|Coat of Arms of the Sûreté du Quebec|
This time, the object of my affectionate stalking is Chief Inspector Armand Gamache, head of the homicide department of the Sûreté du Québec, and thankfully the recurring character in a series of novels by Louise Penny. Gamache is intelligent, dignified, courteous and compassionate-- a rare combination for anyone, let alone a homicide inspector. His character is well-layered, becoming more complex and compelling with each page of each book. Rather than developing the psychological calluses that plague the stereotypical "hard-boiled" detective, Gamache becomes more thoughtful in his approach to witnesses and suspects, more aware of how the world's gifts of love and beauty can become burdens that become motives.
This is not the first time I've fallen for a literary character. When most girls were angling for prom dates, I was falling for Fitzwilliam Darcy. I had seen the 1940 film version of Pride and Prejudice with Laurence Olivier, but I didn't fall in love with him. It was the book's Mr. Darcy who enchanted me to such an extent that I read the book seven times the year I was fourteen, and of course many times after. Like E.A. Robinson's "Richard Corey," I imagined him as. "A gentleman from sole to crown/Clean favored, and imperially slim..." Mr. Darcy formed my ideal for many years, and in life I found myself attracted to men who were emotionally distant, mistaking it for reserve.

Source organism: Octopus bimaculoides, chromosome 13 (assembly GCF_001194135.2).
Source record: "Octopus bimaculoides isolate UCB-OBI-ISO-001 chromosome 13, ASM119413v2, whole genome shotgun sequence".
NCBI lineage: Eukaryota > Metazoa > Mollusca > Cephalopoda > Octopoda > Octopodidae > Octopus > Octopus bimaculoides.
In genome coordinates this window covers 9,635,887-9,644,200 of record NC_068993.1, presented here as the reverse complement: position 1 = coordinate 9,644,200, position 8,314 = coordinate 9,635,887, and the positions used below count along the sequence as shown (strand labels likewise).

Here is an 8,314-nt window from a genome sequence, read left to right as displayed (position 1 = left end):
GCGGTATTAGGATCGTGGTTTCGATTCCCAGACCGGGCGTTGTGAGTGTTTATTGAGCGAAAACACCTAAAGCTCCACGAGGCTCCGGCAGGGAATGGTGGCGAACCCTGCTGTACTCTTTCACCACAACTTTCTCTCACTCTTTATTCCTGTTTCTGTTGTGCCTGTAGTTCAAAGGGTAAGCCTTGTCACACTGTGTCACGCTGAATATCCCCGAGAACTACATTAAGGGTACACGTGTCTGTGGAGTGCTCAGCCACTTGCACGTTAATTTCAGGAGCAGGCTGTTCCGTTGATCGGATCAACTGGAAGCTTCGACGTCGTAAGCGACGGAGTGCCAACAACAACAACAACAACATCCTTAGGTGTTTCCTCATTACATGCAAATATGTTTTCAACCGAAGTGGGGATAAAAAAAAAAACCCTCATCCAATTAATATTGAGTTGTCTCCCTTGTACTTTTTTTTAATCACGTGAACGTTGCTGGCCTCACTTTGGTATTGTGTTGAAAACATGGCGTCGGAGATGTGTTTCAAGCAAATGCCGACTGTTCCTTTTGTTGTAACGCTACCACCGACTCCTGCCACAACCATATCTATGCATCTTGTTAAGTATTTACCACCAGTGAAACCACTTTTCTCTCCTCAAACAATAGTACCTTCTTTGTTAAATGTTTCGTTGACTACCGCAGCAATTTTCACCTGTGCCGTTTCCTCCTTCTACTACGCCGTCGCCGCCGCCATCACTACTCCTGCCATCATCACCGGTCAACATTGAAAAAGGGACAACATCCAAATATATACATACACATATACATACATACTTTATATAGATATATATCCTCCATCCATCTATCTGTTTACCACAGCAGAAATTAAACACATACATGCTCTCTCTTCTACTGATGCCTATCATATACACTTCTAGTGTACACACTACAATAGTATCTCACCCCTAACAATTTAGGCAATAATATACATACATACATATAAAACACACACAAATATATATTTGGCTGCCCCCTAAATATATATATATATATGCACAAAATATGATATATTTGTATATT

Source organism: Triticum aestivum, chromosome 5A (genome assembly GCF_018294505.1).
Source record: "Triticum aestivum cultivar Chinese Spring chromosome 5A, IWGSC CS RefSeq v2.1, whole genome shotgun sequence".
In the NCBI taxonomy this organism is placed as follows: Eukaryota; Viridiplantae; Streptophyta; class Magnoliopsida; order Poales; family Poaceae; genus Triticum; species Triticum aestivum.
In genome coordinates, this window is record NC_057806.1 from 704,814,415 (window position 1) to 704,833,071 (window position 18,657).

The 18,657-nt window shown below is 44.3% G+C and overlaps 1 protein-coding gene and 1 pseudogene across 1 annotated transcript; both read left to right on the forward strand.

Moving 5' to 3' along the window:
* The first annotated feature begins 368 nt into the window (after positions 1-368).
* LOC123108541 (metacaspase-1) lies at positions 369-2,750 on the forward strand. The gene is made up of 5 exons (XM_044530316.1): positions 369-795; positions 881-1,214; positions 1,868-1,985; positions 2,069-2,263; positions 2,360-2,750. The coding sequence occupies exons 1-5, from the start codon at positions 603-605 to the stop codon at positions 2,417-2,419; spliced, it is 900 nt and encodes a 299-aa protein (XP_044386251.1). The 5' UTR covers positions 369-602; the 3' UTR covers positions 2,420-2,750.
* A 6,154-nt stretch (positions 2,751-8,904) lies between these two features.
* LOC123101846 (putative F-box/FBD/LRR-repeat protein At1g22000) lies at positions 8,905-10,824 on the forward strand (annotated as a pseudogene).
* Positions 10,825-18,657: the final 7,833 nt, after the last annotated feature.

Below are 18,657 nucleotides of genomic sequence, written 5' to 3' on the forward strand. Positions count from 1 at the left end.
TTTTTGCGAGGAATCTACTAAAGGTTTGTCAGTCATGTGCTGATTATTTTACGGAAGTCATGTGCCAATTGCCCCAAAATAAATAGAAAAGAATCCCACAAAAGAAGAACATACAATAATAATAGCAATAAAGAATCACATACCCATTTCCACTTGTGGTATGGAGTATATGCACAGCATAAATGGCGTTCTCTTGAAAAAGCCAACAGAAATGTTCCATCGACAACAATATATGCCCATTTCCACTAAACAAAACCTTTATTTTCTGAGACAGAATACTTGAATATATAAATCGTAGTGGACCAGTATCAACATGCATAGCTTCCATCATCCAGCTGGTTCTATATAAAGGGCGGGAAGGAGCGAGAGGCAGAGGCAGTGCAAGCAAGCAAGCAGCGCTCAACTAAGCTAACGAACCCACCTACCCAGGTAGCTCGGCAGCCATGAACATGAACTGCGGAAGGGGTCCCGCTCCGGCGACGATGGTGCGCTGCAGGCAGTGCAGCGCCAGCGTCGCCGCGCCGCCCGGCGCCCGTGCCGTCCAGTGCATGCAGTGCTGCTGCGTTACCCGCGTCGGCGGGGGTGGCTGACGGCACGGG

And yet, I re-read books all the time, and I know I'll re-read the Gamache series. In fact, I've come to judge a book's quality based whether it can be re-read with any further enjoyment or insight. The Grand Sophy? Yes. John Carter on Mars? No. Re-reading is different, of course. I focus more on language and the subtleties I missed the first time and fourth. I even re-read Pride and Prejudice from time to time, especially this year as I write my sequel. I still find a thrill in the scene where Mr. Darcy shows emotion for the first time, when he discovers Elizabeth distraught over Lydia's elopement. His reserve breaks down: '"Good God! what is the matter?'' cried he, with more feeling than politeness..." Such a simple line with such great impact.
I wonder sometimes if my reader-self, she who enters a variety of worlds unafraid, isn't the real me, the one I've never achieved in real life. There's no one to perform for or conform with. It's all right to be surprised by the event I didn't see coming. I can absorb everything, move slowly or run. Dream and see the dream come true. At least she's there on command, though. And perhaps I can someday become the reader-self in the life that's still being written.